Brian Slone, Process Equipment Co.
What does it mean to make “better” gears? “Better” gears more closely resemble the intended design parameters for proper function in an application. To make better gears, information is needed to numerically quantify the current quality status of a component. One of the keys to sorting out the issues with a “problematic” gear component is determining if the error is due to the manufacturing process or due to the assembly or mounting orientation of the gear in question.
It may depend on your perspective when it comes to determining how to improve the “quality” of a gear. If you are a manufacturer, quality is influenced by the manufacturing variables with respect to the component’s manufacturing datums. If you are troubleshooting a problem with a specific gear application, there could be an issue with the way the part was manufactured or there may be a problem with the part’s assembly relationship to its functional datums. Depending on your perspective, determining how to make a “better” gear may be dependent on your approach to the measurement of the parts involved.
Manufacturing datums are the reference surfaces used during the manufacturing process. These could be centers, bores and faces. Functional datums are the surfaces that determine the gear’s mounting and operational orientation. Functional datums are the reference surfaces about which the parts actually rotate. These could be bearing journals or splines, or they could be the same bores, shoulders and faces that served as manufacturing datums.
Once it is determined that there is a problem with a gear set, measurements can be performed to (1) the manufacturing datums or (2) the functional datums of the part (Fig. 1).
A good place to start an investigation is to first determine if the manufacturing datums are the same as the functional datums by looking at the design print for the gear. Otherwise, a comparison of the design print to the observed operational orientation of the component is necessary to determine the true functional reference datums. If the manufacturing and functional datums turn out to be the same, an inspection of the gear component with respect to these datums will reveal both the “as made” and “as used” condition of the gear. If the manufacturing and functional datums are different, then measuring the component first to the manufacturing datums will confirm the manufacturing processes’ role in affecting the gear’s quality.
But with the enhanced capabilities of modern elemental CNC gear inspection equipment, functional datums can also be referenced to determine if the gear was properly mounted on a shaft or bolted to a mating component within the required alignment tolerances. Referencing the part to these functional datums will reveal the gear quality with respect to the gear’s operation. There are times when the way a gear is mounted onto a shaft or against a shoulder affects the way the gear runs as an assembly. The gear manufacturer sometimes receives the blame for a “bad gear” when a faulty assembly procedure or an improper mounting design is the real culprit (Fig. 2).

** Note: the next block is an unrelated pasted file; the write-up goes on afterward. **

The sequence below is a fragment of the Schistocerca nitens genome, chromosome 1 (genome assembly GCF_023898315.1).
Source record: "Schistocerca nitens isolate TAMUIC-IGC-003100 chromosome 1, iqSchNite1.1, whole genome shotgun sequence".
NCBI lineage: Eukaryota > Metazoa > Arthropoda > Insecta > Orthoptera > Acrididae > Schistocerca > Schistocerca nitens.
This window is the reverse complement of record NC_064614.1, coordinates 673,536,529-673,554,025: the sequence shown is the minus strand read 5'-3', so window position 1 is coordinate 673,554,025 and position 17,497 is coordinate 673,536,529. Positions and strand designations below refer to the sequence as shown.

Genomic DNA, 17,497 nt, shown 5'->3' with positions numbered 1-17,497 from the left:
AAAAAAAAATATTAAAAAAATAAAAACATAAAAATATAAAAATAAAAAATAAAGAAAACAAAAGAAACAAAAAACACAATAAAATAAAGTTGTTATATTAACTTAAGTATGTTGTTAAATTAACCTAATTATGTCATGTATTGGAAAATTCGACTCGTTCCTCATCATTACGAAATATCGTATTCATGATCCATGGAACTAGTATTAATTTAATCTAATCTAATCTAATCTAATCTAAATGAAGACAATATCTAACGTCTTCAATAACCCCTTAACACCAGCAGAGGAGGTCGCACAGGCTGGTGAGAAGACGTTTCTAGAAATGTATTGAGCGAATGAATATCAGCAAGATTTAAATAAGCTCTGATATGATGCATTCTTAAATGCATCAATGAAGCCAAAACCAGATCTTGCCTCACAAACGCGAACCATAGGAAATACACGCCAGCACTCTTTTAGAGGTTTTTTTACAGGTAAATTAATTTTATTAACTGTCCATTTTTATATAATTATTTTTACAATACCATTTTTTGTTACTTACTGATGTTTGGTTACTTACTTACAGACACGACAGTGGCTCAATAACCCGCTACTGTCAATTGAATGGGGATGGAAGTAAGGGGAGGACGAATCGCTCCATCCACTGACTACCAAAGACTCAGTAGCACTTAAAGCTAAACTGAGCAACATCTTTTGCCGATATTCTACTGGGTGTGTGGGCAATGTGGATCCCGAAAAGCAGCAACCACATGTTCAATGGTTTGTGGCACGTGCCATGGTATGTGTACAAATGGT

An example would be a component manufactured to centers and then assembled with bearings pressed over the journals in application. The gear, when measured to centers, looks to be to the required tolerances, but when measured to the bearing journals, reveals a runout condition. This runout condition is from the operation that turned the journals, not the grinding operation which used the centers as a reference. In this case, the investigation needs to focus on the turning operation, not the gear manufacturing process (Fig. 3).
Much time can be saved in searching for the root cause of gear geometry problems with some preliminary investigation to determine the relationship between the manufacturing and functional datums. No matter how much care is taken in assembly, if a gear is not manufactured correctly, the function of the gear set will be affected. However, if the gear was manufactured correctly, but there are still problems, there is a chance that changing the assembly process or the mounting design can make for a “better” gear within an application.
Laser welding and high-speed pulse welding are two processes that join gears and splines to various shafts and sheet metal interfaces. If there are possible component issues and permanent assembly makes the original manufacturing datums unavailable, the individual components should be measured before welding or joining. Also, by measuring parts before joining, you save through-put capacity by not performing subsequent operations on otherwise “scrap” components from a faulty manufacturing process.
Dividing gear problems into both manufacturing and assembly categories helps to isolate the focus of investigation when trying to make better gears. Being able to measure elemental gear parameters with respect to how they are made and how they are used is the key to quickly determining where to make corrections in your operation. Making “better” gears is not solely dependent on the manufacturing process but sometimes has more to do with the final mounting condition with respect to the functional datums of the gear.